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Sunday, May 16, 2010

Library of Congress film preservation -- the ultimate archive

Cellulose nitrate is a very flammable material, but it also happens to be a very high quality clear plastic — 35mm motion picture film was almost exclusively nitrate, from the beginning of filmmaking through 1950 or so in the US, possibly as late as the early 60s in Russia and eastern Europe. But after a number of notable fires, it was banned for projection in a theater except under very special circumstances.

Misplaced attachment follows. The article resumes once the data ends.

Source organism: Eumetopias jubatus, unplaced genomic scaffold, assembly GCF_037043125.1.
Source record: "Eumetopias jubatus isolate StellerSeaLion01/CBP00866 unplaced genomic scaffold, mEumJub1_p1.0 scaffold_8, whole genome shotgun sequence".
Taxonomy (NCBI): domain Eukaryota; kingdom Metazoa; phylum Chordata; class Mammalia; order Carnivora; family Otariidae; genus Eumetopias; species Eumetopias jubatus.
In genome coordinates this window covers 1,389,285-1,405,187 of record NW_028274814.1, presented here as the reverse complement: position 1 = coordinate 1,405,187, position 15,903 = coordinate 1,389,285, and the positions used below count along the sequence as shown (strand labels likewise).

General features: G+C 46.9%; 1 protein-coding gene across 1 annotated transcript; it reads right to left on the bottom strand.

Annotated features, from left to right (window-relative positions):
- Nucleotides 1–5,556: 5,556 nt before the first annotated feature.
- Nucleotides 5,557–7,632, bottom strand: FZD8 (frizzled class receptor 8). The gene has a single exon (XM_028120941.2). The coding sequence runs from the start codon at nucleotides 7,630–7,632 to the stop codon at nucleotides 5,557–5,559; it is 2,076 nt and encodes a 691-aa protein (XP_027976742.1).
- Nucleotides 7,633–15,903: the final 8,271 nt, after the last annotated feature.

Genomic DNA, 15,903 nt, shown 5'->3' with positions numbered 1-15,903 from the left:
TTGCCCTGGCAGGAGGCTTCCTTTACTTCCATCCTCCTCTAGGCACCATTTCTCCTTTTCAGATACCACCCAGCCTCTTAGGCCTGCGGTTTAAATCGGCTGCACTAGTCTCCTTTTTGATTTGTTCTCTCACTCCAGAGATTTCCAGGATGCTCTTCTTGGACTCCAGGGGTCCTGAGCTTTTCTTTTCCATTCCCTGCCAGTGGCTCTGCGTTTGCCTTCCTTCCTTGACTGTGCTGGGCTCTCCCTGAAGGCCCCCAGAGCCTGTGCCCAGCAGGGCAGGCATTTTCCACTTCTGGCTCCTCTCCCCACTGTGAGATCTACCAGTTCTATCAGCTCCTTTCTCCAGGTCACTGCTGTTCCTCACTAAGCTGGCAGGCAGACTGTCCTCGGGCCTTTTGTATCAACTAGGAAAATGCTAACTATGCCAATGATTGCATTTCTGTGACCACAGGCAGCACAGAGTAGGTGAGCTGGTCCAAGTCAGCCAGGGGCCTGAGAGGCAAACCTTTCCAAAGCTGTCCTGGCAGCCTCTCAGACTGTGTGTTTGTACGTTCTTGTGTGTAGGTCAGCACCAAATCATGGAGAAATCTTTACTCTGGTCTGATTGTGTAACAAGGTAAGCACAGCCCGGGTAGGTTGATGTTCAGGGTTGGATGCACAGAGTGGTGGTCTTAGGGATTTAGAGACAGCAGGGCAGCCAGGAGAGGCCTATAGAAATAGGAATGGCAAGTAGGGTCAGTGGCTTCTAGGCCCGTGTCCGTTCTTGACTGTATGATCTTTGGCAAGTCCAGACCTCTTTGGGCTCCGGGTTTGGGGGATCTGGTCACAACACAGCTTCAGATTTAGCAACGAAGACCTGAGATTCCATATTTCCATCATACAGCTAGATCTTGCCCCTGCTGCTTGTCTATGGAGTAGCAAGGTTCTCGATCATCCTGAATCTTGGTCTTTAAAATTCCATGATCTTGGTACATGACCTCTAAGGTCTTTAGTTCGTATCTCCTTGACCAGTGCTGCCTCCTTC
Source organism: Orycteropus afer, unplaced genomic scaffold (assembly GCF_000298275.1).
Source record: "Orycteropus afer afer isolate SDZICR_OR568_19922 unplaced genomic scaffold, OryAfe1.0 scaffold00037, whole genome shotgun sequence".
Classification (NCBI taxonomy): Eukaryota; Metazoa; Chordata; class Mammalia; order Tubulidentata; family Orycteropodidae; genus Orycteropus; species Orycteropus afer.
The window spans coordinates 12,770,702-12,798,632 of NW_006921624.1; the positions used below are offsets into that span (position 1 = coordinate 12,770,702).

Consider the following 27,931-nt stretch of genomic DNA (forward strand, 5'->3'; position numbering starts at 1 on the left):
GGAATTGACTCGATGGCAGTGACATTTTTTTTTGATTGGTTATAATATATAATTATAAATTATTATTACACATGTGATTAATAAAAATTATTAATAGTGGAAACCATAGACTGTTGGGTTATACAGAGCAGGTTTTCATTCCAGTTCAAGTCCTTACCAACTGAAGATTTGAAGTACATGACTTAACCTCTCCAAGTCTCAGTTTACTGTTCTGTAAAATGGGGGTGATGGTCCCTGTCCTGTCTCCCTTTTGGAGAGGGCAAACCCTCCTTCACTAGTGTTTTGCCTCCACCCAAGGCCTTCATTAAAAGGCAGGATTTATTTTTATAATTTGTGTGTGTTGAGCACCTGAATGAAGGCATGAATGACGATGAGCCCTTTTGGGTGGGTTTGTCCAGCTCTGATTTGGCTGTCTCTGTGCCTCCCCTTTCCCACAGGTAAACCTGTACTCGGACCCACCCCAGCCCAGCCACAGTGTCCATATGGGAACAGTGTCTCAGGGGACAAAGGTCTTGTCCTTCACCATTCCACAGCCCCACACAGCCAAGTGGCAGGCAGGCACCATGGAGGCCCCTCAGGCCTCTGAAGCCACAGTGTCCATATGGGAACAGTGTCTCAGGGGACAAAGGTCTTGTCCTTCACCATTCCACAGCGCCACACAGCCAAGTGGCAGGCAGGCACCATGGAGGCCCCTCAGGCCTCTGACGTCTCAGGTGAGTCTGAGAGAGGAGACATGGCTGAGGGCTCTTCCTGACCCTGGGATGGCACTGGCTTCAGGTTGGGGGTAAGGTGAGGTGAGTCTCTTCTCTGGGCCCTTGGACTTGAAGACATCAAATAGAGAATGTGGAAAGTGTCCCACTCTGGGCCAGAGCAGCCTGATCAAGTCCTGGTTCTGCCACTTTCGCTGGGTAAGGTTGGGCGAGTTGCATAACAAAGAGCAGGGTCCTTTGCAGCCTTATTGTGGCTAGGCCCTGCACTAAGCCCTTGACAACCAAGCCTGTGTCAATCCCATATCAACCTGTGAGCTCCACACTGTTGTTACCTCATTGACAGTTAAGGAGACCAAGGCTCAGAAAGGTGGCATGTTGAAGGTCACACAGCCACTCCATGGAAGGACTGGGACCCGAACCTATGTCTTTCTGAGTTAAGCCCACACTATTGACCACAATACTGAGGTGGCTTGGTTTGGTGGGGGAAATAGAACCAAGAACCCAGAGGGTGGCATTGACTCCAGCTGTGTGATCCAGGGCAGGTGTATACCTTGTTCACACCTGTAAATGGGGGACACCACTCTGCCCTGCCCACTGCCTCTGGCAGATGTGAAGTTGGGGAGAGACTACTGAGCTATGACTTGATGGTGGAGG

It was replaced by cellulose triacetate, but because of nitrate’s nature to deteriorate, the content on all of the thousands of previously collected films was at risk. They needed to be copied to safety prints, which is primarily what we do.

--lots more at this interesting article

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